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Hong Kong: Libraries now pull out books by pro-democracy activists for review
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Hong Kong: Libraries now pull out books by pro-democracy activists for review

India Blooms News Service | @indiablooms | 06 Jul 2020, 05:35 pm

Hong Kong: In what seems to be yet another attempt by Beijing to muzzle democratic voices, Hong Kong libraries have taken at least nine titles written by localist or democracy advocates out of circulation pending a review of whether the books run afoul of the new national security law, media reports said.

Bar Association chairman Philip Dykes called the move alarming and said authorities needed to justify restricting the public’s right to seek information, reports South China Morning Post.

The Leisure and Cultural Services Department, which manages the city’s public libraries, confirmed it was scrutinising some books for compliance with the new law, without naming them, reported the newspaper.

The Chinese-language books were written by activist Joshua Wong Chi-fung, localist Horace Chin Wan-kan and Civic Party lawmaker Tanya Chan. A search of the nine titles on the library website on Saturday found all the titles marked “under review”, the newspaper reported.

The Post spoke to City Hall Public Library in its capacity as a reader and a staff member said the authorities were determining whether the books violated the new provisions.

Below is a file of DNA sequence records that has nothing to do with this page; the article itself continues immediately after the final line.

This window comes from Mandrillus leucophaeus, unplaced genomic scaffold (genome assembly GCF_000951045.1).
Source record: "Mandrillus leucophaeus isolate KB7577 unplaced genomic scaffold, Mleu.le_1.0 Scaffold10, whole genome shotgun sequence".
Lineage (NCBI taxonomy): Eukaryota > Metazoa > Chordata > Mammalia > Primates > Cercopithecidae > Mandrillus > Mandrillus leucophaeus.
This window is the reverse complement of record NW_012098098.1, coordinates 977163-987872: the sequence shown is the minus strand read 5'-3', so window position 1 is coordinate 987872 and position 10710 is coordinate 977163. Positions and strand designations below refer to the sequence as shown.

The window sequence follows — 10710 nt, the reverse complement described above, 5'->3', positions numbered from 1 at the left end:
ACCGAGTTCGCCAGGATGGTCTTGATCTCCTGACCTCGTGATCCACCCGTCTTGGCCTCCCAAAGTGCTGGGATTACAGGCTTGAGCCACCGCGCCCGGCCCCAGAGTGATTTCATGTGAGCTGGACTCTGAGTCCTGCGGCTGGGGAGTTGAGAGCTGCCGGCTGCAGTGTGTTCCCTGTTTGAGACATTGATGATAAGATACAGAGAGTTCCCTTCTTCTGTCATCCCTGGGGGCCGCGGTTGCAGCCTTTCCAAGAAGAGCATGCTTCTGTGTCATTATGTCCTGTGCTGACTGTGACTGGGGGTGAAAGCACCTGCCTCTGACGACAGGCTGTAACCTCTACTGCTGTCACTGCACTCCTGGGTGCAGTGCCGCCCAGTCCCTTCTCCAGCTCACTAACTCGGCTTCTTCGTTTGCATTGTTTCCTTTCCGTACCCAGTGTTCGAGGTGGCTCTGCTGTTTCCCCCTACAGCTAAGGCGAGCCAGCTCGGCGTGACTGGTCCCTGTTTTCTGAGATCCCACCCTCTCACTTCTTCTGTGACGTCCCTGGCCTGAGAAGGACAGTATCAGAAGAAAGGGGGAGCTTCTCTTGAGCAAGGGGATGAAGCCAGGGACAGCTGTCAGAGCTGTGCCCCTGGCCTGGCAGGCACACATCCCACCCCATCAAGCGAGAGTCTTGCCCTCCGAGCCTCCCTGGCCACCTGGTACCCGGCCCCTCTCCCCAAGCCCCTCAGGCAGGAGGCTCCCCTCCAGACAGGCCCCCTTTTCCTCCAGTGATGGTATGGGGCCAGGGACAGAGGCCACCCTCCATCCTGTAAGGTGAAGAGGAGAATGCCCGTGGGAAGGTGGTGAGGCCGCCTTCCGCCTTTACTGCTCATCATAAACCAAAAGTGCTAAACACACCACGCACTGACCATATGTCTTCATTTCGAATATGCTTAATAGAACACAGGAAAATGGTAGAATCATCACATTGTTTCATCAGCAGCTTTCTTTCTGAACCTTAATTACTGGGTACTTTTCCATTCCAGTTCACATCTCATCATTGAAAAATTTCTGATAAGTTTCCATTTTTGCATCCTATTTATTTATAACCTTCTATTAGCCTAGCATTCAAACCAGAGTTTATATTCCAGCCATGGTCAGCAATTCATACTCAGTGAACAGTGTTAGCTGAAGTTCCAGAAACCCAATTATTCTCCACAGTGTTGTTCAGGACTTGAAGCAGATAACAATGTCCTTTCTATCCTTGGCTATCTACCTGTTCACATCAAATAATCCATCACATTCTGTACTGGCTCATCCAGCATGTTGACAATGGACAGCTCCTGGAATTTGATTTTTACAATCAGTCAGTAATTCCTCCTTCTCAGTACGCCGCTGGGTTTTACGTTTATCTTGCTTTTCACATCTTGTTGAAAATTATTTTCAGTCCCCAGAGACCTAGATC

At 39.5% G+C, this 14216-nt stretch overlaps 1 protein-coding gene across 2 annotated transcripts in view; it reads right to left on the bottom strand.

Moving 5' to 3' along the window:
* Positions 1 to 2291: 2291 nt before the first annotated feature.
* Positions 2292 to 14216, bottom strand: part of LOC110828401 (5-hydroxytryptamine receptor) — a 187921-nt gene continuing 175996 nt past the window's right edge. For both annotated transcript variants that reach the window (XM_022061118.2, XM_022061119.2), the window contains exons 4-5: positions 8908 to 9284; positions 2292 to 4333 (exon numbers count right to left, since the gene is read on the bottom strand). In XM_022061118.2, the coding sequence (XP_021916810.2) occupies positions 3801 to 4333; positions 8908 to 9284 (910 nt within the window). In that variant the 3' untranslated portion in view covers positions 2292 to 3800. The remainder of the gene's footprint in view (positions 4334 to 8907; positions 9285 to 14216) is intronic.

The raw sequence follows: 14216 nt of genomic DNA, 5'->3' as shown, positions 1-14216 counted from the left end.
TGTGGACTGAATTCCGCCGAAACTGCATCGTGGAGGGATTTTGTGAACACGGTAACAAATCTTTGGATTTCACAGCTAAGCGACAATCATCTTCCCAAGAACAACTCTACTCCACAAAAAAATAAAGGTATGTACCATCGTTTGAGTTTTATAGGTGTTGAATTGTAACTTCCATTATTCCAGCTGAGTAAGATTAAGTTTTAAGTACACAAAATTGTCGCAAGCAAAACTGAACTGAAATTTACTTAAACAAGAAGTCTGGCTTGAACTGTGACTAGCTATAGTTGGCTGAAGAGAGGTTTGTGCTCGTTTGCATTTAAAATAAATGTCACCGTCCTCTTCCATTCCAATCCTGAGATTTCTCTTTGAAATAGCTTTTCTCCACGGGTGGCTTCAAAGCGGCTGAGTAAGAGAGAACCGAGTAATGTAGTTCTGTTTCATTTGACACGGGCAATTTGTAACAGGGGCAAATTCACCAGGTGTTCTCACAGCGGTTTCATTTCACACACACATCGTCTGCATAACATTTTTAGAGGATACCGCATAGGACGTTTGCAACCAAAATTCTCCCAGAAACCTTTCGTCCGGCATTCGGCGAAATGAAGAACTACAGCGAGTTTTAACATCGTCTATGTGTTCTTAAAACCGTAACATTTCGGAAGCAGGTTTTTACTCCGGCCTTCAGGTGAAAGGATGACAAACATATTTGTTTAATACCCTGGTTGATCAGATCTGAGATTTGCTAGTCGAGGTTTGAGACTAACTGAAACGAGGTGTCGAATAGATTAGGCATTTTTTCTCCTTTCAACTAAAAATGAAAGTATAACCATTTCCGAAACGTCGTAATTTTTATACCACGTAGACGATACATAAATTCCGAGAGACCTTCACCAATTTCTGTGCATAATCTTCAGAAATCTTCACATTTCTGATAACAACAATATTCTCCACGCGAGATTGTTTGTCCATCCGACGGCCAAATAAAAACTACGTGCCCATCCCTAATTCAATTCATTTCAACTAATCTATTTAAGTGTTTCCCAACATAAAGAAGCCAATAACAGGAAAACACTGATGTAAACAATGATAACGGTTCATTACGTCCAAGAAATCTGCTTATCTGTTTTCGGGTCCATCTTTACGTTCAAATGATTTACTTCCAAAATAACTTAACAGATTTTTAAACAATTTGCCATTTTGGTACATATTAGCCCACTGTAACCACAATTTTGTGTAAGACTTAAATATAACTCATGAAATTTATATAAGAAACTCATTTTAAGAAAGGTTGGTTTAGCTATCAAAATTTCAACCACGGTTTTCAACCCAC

“A new law has come into effect … so the Hong Kong authorities are reviewing these books to see if they stick to the new law or not, and under this situation the books cannot be checked out for readers now,” the employee said.

“After our review, then we will update the situation of the books to see if you can borrow it or not.”

Despite protests, China passed a new law on Hong Kong recently.

The new law is expected to make security policies in Hong Kong adjusted to Beijing's perception of crime and punishment with regard to separatism, subversion, terrorism and collusion with foreign agents.

Hong Kongers fear their basic freedoms and rights, enjoyed under the autonomous region's special status, might get painfully limited by Beijing. 

Hong Kong has been witnessing protests since 2019 with protesters claiming to oppose China's increasing influence on the special administrative region. 

Hong Kong, a former British colony, was handed over to China in 1997, and the Basic Law preserves its autonomy as a Special Administrative Region under the principle of “one country, two systems”.